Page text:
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November 30, 2009

Cigna Grows China Connection | Health care insurer expanding global offerings

Six years after establishing a foothold in China, health insurer Cigna will begin offering its first comprehensive health care product in that country as the company seeks to expand its international business amid a backdrop of uncertainty in the U.S. market.

The full health care plan will be offered through Cigna & CMC Life Insurance Company Limited, a joint venture between Cigna and its Asian partner, China Merchants Group.

The Philadelphia-based insurer with major operations in Bloomfield will initially target Chinese employers seeking coverage for members of their work force, including expatriates working in other countries, foreign employees working in China, employees returning to China from assignment in other countries, and senior managers.

“The launch of the health care product is the next phase in the evolution of the strong partnership between Cigna and China Merchants Group,” said David M. Cordani, president and chief operating officer of Cigna and the company’s incoming chief executive officer.

With declining enrollments and increasing medical costs in the U.S., and uncertainties surrounding health care reform on Capitol Hill, health insurance companies like Cigna are looking to international markets for future growth opportunities.

If Congress passes legislation that adopts a public option to compete with private insurers, it’s likely to increase the pursuit of new business beyond United States’ borders by domestic health insurers.

China in particular has been on the radar screen of U.S. health insurers in recent years because of its growing middle class and its initiatives to promote universal health care. In 2008, for example, Aetna opened an office in Shanghai. In January, the Hartford health insurer created a fully owned health benefits service company in the same city.


Going Global

At the company’s annual investor conference last week, Cordani said Cigna sees itself as an international company, rather than just a United States insurer. Offering a full health insurance plan in the People’s Republic in China furthers Cigna’s global initiative, he said.

Cigna officials say that they have offices in 27 countries and a global network of more than 600,000 physicians, medical professionals and hospitals in every country.

“International has been the fastest growing division for a few years and became more relevant even before health care reform initiatives started in the U.S.,” said Mike Ross, chief marketing officer of Cigna International.

Cigna’s international division includes supplemental insurance products to individuals, coverage for expatriate employees of multinational companies, and health care and medical care management services to workplace markets.

Ross said Cigna is looking for international growth in four main countries, including China, Brazil, India and Russia.

Economists at Goldman Sachs have previously predicted those four countries could have the largest economies by 2050.

In India, Cigna is actively searching for a company to partner with so it can begin to develop products for that region as well.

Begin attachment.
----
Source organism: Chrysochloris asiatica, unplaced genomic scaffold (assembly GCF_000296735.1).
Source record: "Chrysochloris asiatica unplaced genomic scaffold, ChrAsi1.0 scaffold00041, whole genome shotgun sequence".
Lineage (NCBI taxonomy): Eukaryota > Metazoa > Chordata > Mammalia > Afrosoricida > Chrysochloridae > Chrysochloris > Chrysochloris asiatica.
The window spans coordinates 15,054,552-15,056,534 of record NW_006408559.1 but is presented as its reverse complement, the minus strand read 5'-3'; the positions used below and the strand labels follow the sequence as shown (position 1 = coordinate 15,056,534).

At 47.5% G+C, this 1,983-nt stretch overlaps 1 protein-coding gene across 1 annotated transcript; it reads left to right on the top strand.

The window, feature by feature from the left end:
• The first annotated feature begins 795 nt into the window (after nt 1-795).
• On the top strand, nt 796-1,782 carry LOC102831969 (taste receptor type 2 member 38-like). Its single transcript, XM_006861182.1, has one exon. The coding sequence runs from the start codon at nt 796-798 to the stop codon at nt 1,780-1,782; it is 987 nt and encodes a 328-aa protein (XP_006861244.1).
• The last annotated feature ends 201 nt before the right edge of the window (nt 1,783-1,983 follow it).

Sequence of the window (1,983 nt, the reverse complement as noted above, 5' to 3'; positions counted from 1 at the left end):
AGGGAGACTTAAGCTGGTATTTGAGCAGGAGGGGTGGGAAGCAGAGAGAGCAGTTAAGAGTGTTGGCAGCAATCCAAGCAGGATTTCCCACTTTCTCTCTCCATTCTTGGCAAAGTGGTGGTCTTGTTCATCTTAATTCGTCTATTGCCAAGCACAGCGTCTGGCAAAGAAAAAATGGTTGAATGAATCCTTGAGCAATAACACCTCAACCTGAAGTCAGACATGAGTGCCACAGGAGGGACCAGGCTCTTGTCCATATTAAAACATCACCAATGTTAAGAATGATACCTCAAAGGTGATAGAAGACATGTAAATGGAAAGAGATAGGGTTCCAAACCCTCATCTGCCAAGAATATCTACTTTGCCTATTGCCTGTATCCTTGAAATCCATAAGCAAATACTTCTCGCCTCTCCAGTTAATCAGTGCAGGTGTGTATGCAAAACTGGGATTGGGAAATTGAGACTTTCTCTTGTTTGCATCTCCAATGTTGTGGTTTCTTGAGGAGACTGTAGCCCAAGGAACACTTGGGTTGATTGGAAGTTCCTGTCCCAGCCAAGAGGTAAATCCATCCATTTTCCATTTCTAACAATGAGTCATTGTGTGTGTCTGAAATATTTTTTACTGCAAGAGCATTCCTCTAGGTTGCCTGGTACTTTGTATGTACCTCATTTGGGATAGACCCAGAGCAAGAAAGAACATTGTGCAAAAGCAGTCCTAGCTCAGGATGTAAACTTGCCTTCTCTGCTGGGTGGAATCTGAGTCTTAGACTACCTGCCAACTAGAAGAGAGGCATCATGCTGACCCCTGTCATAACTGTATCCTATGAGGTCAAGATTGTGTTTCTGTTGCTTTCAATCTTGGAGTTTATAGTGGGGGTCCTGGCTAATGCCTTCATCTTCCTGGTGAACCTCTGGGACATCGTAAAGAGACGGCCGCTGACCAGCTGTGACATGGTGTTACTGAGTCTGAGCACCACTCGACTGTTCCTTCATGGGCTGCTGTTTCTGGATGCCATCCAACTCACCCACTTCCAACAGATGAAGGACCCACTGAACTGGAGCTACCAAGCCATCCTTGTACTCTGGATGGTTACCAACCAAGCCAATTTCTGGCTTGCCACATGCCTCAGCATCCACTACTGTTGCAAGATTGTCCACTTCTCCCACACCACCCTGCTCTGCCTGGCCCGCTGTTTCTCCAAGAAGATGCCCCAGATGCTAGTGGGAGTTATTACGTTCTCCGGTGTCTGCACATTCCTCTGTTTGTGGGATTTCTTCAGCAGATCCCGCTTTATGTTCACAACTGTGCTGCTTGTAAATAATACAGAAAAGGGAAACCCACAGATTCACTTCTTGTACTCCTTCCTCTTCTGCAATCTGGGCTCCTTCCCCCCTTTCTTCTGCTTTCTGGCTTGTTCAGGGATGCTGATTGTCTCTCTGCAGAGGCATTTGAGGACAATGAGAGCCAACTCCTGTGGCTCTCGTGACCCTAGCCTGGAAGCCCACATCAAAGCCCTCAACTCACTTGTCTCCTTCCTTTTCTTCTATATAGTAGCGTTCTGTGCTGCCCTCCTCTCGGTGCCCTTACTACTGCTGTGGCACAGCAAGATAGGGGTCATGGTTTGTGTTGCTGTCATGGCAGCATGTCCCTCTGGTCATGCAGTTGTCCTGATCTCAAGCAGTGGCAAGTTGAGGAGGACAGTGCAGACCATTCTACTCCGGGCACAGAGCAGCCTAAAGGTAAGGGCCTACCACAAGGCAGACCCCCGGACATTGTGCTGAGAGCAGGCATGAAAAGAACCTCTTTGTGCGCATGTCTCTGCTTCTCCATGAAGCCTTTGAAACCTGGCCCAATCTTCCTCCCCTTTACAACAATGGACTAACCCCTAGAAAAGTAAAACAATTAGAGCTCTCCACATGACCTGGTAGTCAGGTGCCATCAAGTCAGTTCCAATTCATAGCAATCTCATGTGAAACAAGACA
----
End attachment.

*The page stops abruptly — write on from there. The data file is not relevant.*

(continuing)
“In the future, those are the four countries that will matter the most,” Ross said. “They all have big economies, which will create huge opportunities.”

Besides looking at new markets, Ross said the company will also go deeper into places that they are already in. Their latest expansion into China represents one of those cases.

Cigna originally entered China in 2003 when it started a joint venture with an affiliate of the China Merchant Group to sell life, personal accident and hospital indemnity insurance.


Regulatory Restraint

Ross said that in order for a foreign insurer to enter the Chinese market, they must partner with a local company in which they get no more than a 50 percent stake in the joint venture.

The process for insurers to expand in China can be lengthy, however, as they have to get a new license for each city they enter. They also have to deal with a strict regulatory environment, including waiting two years after they establish a presence before they can actually start offering policies.

Since 2003, Cigna’s presence in China has grown from 40 employees to 2,400 workers operating in 10 offices, and about 630,000 policies in force, Ross said.

The company sees further growth opportunities in Asia because of the region’s rapidly growing middle class, as well as an effort by the Chinese government to expand health care coverage.

Earlier this year, for example, China unveiled a three-year, $124 million plan on health care reform that aims for universal access to basic health insurance and improved primary health care facilities.

China does already provide government-sponsored health insurance on a province-by-province basis, which covers the majority of its citizens.

But Ross said employers look to the private insurance market to purchase more expansive coverage for their workers, especially since the state-run plan only allows citizens to use state-run hospitals, which are oftentimes overcrowded and “tough.”

Private insurance allows Chinese citizens to use private clinics, or roomier, more comfortable “VIP wards” within the state-run hospitals, Ross said.

The expatriate market that Cigna will initially concentrate on is expansive, and there is little in the way of competition, Ross said.

He estimates that there are 600,000 locally hired foreigners in China, as well as 500,000 people who work for Chinese companies but are actually located in other parts of the world.


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